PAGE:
A new paradigm needed in public transportation

Efficient public transport is the key to livable cities, and affordable accessibility for all should be the policy objective of any good government. It is about moving people, not cars. Sadly, no such system has yet to emerge in Kuala Lumpur as transport is usually planned by vendors, driven by real estate interests, and structured as profit-driven entities instead of as public goods. My humble hope is that modest attempts in Penang will break this cycle.

Good public transport is a must for our cities, and the sooner the better, for the following reasons: no amount of road construction can cater for the increasing number of cars and population; petrol is a finite resource and for the foreseeable future its price will only rise; and cutting carbon emissions to help ease climate change is a shared responsibility of all.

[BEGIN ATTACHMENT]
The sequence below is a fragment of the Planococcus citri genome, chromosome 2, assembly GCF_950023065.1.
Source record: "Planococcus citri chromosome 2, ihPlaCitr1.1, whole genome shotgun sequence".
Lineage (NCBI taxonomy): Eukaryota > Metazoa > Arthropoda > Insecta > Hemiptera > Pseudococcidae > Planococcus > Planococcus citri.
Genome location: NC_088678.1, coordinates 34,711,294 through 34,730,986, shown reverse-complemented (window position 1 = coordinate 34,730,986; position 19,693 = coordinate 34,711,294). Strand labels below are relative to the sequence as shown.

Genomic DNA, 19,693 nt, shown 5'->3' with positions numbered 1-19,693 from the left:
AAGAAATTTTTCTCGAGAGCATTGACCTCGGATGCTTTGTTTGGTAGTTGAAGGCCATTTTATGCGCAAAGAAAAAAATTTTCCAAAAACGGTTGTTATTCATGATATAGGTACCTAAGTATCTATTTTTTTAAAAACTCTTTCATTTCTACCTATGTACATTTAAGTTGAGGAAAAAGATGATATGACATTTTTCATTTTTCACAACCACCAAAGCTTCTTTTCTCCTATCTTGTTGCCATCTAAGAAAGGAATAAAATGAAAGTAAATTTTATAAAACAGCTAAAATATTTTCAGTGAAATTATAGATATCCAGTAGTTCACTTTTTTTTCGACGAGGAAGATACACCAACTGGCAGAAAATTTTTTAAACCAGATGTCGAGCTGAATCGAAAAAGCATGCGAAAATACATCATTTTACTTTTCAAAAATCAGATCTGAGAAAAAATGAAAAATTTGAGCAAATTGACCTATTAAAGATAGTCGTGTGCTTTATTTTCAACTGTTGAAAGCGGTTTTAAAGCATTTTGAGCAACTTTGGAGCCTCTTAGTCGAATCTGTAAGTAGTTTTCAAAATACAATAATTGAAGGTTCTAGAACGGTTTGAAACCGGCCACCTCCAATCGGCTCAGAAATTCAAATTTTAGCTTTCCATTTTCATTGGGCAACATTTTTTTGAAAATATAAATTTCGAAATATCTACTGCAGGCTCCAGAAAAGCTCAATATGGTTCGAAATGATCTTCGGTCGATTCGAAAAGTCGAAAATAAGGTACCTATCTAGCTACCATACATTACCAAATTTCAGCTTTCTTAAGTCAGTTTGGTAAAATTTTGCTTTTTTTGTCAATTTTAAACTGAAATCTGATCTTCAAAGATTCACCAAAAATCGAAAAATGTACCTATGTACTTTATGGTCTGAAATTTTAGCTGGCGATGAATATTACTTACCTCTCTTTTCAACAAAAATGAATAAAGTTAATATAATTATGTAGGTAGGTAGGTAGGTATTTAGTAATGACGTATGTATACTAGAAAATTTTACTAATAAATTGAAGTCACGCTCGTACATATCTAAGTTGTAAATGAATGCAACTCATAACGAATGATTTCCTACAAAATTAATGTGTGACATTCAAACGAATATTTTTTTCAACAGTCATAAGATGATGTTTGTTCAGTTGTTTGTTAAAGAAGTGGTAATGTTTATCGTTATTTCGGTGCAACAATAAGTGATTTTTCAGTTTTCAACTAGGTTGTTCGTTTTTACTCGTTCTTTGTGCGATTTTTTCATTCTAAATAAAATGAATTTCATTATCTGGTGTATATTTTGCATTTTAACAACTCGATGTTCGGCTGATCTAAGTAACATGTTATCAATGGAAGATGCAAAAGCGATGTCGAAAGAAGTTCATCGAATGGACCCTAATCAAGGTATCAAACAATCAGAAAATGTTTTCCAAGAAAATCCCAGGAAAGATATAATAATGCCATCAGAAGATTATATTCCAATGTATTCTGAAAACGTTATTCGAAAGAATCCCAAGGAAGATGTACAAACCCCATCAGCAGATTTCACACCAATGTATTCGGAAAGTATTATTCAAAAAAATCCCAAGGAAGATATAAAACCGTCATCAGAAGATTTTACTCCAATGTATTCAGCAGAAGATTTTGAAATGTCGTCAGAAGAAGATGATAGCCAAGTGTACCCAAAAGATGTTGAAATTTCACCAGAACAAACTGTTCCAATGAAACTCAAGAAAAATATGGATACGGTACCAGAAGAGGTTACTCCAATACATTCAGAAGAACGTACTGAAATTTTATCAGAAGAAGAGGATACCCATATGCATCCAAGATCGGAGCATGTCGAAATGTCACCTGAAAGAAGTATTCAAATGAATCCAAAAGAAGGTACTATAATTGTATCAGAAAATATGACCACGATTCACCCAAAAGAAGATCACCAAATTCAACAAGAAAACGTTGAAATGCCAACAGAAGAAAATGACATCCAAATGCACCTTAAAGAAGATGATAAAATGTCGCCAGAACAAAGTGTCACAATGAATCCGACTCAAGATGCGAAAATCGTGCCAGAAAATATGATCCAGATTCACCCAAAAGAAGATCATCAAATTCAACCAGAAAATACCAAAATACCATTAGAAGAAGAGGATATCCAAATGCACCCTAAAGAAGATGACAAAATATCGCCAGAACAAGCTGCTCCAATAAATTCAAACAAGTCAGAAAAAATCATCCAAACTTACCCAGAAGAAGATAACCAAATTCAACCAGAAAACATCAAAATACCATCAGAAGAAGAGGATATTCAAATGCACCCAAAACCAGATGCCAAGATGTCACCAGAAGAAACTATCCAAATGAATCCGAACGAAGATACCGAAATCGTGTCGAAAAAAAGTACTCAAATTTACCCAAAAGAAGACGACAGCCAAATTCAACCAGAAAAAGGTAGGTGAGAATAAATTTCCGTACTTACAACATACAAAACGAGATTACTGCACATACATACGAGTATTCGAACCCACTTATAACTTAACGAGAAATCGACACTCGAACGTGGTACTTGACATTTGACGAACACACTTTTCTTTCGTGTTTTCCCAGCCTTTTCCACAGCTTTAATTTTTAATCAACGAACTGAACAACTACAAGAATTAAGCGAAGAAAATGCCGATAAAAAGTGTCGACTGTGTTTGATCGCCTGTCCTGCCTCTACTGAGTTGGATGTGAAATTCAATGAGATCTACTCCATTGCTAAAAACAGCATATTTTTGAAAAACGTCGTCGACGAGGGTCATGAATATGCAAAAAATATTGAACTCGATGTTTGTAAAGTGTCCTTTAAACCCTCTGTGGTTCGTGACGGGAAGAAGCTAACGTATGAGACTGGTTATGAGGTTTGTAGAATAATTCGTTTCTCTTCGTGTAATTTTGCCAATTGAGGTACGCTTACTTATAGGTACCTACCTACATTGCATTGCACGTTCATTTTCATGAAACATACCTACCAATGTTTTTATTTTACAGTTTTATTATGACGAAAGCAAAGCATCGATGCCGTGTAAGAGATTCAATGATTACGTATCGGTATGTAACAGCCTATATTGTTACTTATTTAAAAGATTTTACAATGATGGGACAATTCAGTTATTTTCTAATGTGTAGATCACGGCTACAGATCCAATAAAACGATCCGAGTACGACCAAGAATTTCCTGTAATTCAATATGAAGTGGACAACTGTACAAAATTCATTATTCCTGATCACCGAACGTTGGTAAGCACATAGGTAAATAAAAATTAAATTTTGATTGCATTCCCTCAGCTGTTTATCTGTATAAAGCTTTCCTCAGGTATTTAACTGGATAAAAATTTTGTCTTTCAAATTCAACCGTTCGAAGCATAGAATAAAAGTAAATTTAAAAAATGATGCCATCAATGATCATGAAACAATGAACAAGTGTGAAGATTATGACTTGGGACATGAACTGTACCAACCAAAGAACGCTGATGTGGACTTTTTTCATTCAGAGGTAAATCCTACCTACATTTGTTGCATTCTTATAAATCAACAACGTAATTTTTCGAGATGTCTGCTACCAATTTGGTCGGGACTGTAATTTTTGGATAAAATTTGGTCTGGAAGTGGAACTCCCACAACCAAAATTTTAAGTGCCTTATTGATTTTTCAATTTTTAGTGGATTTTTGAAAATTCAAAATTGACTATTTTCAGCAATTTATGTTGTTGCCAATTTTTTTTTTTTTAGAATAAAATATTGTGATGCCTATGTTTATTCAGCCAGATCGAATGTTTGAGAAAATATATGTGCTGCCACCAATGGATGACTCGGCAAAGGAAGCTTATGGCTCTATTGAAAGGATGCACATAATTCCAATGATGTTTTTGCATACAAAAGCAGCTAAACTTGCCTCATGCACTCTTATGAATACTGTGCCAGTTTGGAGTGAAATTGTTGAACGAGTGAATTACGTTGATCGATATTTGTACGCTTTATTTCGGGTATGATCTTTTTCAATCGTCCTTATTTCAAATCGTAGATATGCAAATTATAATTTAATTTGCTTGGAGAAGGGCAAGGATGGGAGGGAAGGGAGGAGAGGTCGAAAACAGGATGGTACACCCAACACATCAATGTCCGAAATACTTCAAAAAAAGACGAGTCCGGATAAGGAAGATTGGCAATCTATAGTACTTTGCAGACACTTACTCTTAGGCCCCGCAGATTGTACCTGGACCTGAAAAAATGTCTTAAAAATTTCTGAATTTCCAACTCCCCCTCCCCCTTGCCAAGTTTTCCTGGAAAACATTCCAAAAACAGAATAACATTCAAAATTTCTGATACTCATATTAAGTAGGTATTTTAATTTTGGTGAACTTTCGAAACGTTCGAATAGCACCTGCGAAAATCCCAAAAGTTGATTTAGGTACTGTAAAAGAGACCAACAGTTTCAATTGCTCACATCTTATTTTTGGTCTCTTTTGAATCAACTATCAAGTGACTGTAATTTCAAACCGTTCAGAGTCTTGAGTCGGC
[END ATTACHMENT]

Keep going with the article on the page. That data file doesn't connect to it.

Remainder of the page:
Malaysia has more cars per capita than the far richer Western Europe, and falls marginally short of the landmass-developed economies, namely, the US, Australia and Canada.  

In 1987, the total number of registered vehicles in Malaysia of all categories was 3.7 million, with a population of around 15 million. In 2005, private cars alone numbered 6.47 million. Merely four years later in 2009, the number stood at 8.47 million, a two million increase. The number of private motorcycles was seven million in 2005 and 8.92 million in 2009. The grand total of registered vehicles of all categories, commercial vehicles included, came to about 20 million as of last year.